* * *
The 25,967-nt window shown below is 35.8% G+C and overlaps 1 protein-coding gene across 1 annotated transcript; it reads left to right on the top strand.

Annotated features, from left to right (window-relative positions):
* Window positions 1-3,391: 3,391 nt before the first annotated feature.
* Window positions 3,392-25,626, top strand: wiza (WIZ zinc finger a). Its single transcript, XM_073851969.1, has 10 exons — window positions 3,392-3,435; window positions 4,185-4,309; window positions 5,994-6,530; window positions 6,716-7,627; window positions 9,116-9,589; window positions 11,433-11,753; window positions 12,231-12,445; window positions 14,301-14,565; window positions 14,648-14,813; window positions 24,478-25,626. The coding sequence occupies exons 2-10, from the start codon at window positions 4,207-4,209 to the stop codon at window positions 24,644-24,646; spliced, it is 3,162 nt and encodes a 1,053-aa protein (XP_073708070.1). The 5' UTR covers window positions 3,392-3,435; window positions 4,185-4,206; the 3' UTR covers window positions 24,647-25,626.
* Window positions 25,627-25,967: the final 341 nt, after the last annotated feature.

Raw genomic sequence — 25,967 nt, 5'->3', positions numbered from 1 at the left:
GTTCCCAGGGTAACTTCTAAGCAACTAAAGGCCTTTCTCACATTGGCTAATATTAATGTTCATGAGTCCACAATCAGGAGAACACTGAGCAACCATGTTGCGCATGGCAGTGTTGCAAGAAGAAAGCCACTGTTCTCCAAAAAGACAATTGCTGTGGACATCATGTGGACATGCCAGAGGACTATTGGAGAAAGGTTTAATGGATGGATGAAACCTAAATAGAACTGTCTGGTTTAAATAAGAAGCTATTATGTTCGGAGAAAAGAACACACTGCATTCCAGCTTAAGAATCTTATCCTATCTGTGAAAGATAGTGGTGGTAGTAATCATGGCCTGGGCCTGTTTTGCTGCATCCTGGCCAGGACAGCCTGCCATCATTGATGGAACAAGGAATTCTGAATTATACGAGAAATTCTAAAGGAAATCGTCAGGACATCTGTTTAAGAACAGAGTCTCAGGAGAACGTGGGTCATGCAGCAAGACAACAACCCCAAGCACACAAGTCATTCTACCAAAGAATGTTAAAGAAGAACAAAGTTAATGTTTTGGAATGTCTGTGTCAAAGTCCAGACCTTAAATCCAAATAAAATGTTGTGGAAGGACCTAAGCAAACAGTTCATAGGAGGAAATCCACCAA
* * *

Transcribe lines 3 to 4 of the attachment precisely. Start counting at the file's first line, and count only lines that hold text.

* Window positions 1-3,391: 3,391 nt before the first annotated feature.
* Window positions 3,392-25,626, top strand: wiza (WIZ zinc finger a). Its single transcript, XM_073851969.1, has 10 exons — window positions 3,392-3,435; window positions 4,185-4,309; window positions 5,994-6,530; window positions 6,716-7,627; window positions 9,116-9,589; window positions 11,433-11,753; window positions 12,231-12,445; window positions 14,301-14,565; window positions 14,648-14,813; window positions 24,478-25,626. The coding sequence occupies exons 2-10, from the start codon at window positions 4,207-4,209 to the stop codon at window positions 24,644-24,646; spliced, it is 3,162 nt and encodes a 1,053-aa protein (XP_073708070.1). The 5' UTR covers window positions 3,392-3,435; window positions 4,185-4,206; the 3' UTR covers window positions 24,647-25,626.